Not strictly true, in my experience. Sometimes poison will be used because the owner of the building is gullible, or because the 'exterminators' are just non-skilled people with a tank of poison.

Rave for Diatomacious. (0)

Anonymous Coward | about 3 months ago | (#46029847)

It works. It clogs exoskeleton joints and sucks moisture out of them. It's completely and absolutely harmless for you, babies, pets, etc - it's a very pure, fine dust.

Re:Rave for Diatomacious. (2)

Antipater (2053064) | about 3 months ago | (#46029939)

It's completely and absolutely harmless for you, babies, pets, etc.

Once it's settled out of the air, sure. During application and until it settles, you should wear respiratory protection and keep kids/pets/etc out of the area. That pure, fine dust can and will cause inflammation of the respiratory tract if inhaled.

Re:Rave for Diatomacious. (2)

Rich0 (548339) | about 3 months ago | (#46032411)

It's completely and absolutely harmless for you, babies, pets, etc.

Once it's settled out of the air, sure. During application and until it settles, you should wear respiratory protection and keep kids/pets/etc out of the area. That pure, fine dust can and will cause inflammation of the respiratory tract if inhaled.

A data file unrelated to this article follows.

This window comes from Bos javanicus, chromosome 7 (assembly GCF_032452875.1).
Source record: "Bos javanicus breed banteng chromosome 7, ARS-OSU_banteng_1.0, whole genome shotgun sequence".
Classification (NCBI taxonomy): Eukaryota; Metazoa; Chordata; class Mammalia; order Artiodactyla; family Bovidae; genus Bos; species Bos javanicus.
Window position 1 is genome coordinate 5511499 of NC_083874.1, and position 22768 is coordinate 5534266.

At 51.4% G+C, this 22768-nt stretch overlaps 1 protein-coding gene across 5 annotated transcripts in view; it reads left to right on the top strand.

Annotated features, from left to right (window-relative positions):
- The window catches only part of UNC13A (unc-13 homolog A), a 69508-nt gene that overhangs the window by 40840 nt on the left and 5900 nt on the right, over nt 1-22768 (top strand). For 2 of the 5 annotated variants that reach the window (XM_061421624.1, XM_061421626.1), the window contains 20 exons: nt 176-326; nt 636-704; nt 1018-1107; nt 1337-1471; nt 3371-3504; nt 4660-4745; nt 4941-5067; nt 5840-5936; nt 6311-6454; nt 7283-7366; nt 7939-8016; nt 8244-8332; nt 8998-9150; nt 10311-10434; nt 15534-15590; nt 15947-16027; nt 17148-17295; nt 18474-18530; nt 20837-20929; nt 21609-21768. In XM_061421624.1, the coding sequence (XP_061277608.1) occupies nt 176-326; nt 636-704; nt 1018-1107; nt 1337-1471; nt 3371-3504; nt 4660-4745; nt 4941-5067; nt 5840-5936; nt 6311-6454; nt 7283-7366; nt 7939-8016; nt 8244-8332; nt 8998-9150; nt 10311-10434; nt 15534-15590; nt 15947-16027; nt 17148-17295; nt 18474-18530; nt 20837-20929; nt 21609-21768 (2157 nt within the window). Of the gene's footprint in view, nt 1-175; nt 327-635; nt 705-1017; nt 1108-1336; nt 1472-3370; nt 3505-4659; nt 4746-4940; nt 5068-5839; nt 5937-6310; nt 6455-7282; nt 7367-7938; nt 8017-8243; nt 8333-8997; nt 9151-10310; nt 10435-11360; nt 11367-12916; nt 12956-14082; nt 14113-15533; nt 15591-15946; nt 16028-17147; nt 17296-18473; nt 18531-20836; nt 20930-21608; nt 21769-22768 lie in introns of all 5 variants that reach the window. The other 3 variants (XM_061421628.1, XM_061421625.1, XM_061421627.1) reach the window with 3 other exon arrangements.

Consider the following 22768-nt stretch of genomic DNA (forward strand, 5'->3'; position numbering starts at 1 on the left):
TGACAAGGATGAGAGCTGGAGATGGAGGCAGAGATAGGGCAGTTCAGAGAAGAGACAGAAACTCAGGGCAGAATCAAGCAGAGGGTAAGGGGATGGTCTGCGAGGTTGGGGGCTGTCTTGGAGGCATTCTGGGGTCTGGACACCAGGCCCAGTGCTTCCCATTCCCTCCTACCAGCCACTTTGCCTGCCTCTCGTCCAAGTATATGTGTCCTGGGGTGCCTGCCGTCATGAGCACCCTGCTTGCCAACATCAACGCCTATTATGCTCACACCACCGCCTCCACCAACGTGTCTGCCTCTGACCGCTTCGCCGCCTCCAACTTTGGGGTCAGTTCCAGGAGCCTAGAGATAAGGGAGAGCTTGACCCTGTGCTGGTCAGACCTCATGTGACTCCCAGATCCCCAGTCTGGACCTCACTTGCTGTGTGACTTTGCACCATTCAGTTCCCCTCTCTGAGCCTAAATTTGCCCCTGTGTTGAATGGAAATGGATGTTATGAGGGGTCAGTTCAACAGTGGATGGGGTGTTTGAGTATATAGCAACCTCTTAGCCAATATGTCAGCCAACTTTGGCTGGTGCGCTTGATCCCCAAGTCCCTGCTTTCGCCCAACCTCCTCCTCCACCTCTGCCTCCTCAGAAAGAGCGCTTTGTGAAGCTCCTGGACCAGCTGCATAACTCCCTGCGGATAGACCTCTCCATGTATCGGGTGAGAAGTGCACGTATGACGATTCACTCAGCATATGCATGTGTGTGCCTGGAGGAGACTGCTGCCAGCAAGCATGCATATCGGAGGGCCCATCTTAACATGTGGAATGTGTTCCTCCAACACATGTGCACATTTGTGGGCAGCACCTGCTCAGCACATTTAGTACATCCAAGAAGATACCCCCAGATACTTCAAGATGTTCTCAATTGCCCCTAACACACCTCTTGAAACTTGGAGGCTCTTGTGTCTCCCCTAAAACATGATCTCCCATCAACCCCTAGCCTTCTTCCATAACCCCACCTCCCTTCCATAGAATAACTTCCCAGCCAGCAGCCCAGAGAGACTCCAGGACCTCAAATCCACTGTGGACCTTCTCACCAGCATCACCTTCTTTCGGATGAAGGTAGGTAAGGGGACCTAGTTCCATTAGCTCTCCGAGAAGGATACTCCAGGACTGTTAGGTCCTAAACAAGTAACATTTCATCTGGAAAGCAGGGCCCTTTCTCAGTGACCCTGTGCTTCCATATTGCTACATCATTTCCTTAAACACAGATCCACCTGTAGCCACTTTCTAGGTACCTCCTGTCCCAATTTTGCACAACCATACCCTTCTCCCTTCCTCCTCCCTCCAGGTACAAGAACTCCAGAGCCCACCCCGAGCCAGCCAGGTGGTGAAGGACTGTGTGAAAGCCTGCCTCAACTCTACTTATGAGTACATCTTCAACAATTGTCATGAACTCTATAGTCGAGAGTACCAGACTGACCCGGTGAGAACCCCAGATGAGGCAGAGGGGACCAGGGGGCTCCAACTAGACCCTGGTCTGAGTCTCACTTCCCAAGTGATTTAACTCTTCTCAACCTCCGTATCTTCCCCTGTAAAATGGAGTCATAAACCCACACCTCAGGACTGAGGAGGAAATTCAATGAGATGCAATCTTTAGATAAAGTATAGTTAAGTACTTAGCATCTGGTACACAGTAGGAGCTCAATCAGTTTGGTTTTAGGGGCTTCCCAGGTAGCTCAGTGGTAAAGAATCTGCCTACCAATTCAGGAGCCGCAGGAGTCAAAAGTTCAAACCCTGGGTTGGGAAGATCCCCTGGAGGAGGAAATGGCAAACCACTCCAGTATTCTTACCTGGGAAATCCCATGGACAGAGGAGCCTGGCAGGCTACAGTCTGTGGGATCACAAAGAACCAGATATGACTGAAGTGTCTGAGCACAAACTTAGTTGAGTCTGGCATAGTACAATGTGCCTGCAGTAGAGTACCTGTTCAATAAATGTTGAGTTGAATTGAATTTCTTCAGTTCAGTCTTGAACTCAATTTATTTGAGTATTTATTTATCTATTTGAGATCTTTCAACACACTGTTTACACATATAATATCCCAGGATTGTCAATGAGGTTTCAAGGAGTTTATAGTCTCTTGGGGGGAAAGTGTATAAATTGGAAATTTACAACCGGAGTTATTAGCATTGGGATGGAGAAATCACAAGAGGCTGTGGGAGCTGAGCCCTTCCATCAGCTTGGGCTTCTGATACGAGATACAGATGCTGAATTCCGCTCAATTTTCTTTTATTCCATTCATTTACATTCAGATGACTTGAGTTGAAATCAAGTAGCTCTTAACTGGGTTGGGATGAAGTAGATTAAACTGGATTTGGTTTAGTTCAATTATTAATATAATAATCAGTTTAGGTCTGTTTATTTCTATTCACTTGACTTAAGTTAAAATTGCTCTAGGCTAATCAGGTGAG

Well, I probably wouldn't want to inhale too much of the dust in any case, but you should use food-grade DE. Other grades can be treated in a way that can cause serious lung issues.

Diatomaceous Earth? (0)

Anonymous Coward | about 3 months ago | (#46029857)

At the end of a hard day I just can't wait to rest my weary body on a bed dusted in diatomaceous earth.

But seriously, I'm no princess laying on a stack of mattresses here, but if I feel so much as an abandoned eyelash rolling around under me in bed I freak out and frantically swish it away.

Bedbug detector (0)

Anonymous Coward | about 3 months ago | (#46029859)

Fill an old coffee cup with ten tablespoons (150 grams) of sugar, two tablespoons (30 grams) of yeast, and one and a half quarts (one and a half liters) of water, and put it in the middle of an upturned dog bowl.

Voila! You have just made a bedbug detector that beats others on the market and is much cheaper.

This do-it-yourself (DIY) device to trap bedbugs was created by Narinderpal Singh, Changlu Wang, and Richard Cooper from Rutgers University in New Jersey. It does not kill the bugs, but it can alert homeowners to infestations at their earliest stages, when the bugs are more easily exterminated.

Re:Bedbug detector (2)

wcrowe (94389) | about 3 months ago | (#46030239)

I'd like to see how you get one and a half quarts of water in an old coffee cup.

Re:Bedbug detector (0)

Anonymous Coward | about 3 months ago | (#46035075)

It must be a really old coffee cup - one with a little corroded hole in the bottom.

Re:Bedbug detector (1)

jrumney (197329) | about 3 months ago | (#46032067)

Fill an old coffee cup with ... one and a half quarts (one and a half liters) of water....

Before you try this over your mattress, you might want to check the size of your coffee cup.

Diatomaceous earth works. (1)

Revek (133289) | about 3 months ago | (#46030009)